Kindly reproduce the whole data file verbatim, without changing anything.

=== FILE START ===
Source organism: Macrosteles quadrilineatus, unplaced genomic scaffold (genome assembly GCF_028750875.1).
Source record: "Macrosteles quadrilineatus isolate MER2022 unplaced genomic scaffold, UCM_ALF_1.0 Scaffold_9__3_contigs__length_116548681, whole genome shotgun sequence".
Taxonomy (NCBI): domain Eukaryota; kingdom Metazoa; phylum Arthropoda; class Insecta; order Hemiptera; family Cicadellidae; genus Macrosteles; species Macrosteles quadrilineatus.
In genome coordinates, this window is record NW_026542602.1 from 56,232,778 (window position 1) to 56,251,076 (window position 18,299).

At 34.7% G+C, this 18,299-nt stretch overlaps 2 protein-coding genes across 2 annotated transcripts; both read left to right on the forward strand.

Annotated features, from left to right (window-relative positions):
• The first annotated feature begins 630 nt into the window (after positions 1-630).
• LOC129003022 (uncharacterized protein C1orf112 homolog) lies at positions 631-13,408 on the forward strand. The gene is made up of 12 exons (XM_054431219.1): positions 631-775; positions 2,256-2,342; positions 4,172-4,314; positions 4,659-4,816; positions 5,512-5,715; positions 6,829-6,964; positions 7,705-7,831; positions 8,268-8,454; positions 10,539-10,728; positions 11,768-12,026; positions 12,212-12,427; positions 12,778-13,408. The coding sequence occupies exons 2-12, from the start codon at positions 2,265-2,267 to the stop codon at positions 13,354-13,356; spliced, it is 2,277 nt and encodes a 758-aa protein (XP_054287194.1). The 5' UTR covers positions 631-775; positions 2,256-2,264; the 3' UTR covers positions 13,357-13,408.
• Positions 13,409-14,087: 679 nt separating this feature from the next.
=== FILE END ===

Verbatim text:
Source organism: Macrosteles quadrilineatus, unplaced genomic scaffold (genome assembly GCF_028750875.1).
Source record: "Macrosteles quadrilineatus isolate MER2022 unplaced genomic scaffold, UCM_ALF_1.0 Scaffold_9__3_contigs__length_116548681, whole genome shotgun sequence".
Taxonomy (NCBI): domain Eukaryota; kingdom Metazoa; phylum Arthropoda; class Insecta; order Hemiptera; family Cicadellidae; genus Macrosteles; species Macrosteles quadrilineatus.
In genome coordinates, this window is record NW_026542602.1 from 56,232,778 (window position 1) to 56,251,076 (window position 18,299).

At 34.7% G+C, this 18,299-nt stretch overlaps 2 protein-coding genes across 2 annotated transcripts; both read left to right on the forward strand.

Annotated features, from left to right (window-relative positions):
• The first annotated feature begins 630 nt into the window (after positions 1-630).
• LOC129003022 (uncharacterized protein C1orf112 homolog) lies at positions 631-13,408 on the forward strand. The gene is made up of 12 exons (XM_054431219.1): positions 631-775; positions 2,256-2,342; positions 4,172-4,314; positions 4,659-4,816; positions 5,512-5,715; positions 6,829-6,964; positions 7,705-7,831; positions 8,268-8,454; positions 10,539-10,728; positions 11,768-12,026; positions 12,212-12,427; positions 12,778-13,408. The coding sequence occupies exons 2-12, from the start codon at positions 2,265-2,267 to the stop codon at positions 13,354-13,356; spliced, it is 2,277 nt and encodes a 758-aa protein (XP_054287194.1). The 5' UTR covers positions 631-775; positions 2,256-2,264; the 3' UTR covers positions 13,357-13,408.
• Positions 13,409-14,087: 679 nt separating this feature from the next.